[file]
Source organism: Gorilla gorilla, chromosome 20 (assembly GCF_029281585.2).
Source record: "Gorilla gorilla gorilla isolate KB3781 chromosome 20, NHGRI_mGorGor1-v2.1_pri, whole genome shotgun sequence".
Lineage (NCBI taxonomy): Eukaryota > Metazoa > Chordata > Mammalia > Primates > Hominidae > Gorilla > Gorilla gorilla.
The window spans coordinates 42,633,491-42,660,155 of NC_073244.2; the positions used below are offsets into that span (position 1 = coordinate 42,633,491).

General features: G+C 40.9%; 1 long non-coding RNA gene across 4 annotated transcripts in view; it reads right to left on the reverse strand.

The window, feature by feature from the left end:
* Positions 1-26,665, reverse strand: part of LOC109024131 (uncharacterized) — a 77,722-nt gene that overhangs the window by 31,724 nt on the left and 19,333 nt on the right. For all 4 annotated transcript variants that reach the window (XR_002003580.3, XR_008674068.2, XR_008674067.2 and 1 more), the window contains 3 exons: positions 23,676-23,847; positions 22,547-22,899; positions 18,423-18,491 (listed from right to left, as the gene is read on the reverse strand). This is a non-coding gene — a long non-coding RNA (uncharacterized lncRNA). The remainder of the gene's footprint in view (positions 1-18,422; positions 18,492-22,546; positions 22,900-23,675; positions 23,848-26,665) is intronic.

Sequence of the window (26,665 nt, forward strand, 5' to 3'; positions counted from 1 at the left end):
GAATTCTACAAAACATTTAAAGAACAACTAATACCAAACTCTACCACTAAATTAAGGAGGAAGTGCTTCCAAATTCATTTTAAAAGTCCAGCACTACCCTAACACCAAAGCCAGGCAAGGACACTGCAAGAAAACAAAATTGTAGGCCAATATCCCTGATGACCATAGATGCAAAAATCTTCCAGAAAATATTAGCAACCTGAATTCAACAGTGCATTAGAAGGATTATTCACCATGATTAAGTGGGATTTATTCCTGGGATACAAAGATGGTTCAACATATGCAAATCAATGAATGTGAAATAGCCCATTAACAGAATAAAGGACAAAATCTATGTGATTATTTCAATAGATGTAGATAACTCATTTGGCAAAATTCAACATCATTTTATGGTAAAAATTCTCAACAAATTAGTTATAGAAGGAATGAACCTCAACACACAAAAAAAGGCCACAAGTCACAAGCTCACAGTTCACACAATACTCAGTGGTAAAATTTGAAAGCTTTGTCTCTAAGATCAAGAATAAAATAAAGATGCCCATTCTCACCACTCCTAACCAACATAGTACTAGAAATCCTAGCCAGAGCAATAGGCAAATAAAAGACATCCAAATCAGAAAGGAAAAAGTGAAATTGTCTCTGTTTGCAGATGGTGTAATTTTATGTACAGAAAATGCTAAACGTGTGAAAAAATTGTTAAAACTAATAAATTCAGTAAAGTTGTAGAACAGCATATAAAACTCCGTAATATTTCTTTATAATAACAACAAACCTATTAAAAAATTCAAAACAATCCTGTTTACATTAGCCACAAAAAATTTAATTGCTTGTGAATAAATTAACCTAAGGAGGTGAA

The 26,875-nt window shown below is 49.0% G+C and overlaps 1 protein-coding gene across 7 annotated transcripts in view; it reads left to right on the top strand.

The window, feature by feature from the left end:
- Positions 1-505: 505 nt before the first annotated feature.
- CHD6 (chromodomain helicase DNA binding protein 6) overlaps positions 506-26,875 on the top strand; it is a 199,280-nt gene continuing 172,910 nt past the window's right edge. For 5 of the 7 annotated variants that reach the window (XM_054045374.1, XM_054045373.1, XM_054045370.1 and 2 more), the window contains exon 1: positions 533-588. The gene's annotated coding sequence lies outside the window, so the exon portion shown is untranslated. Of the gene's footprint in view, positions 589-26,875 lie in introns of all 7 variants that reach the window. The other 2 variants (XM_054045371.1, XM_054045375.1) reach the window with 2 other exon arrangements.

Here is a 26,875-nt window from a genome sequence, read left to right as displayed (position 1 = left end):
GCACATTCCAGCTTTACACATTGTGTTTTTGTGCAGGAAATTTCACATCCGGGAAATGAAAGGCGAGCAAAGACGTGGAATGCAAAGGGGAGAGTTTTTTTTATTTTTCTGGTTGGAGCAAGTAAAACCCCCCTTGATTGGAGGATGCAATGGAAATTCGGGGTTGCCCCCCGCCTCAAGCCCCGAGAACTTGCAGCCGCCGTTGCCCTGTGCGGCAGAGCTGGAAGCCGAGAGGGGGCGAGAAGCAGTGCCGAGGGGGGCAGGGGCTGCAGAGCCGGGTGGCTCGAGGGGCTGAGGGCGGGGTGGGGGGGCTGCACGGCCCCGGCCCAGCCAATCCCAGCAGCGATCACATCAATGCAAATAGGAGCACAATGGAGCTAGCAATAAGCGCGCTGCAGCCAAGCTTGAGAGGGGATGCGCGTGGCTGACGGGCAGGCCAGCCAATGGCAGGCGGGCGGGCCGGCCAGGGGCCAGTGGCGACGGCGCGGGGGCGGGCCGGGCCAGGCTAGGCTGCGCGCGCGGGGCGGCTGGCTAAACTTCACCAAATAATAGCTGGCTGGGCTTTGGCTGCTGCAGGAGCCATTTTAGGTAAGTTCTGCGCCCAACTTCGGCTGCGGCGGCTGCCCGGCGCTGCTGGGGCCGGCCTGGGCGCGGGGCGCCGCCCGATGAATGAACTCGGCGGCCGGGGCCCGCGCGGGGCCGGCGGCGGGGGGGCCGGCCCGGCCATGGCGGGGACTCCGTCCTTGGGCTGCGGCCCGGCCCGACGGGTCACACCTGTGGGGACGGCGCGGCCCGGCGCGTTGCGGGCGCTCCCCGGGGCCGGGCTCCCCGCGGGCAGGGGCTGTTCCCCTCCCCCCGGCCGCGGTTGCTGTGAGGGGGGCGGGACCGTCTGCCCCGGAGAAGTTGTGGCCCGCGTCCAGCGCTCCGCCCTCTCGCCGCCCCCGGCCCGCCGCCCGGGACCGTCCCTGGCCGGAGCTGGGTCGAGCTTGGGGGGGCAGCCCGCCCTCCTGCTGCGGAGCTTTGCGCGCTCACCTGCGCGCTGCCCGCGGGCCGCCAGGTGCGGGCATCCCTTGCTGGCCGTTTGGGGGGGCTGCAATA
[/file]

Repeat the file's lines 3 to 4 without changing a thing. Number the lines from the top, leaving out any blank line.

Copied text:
Lineage (NCBI taxonomy): Eukaryota > Metazoa > Chordata > Mammalia > Primates > Hominidae > Gorilla > Gorilla gorilla.
The window spans coordinates 42,633,491-42,660,155 of NC_073244.2; the positions used below are offsets into that span (position 1 = coordinate 42,633,491).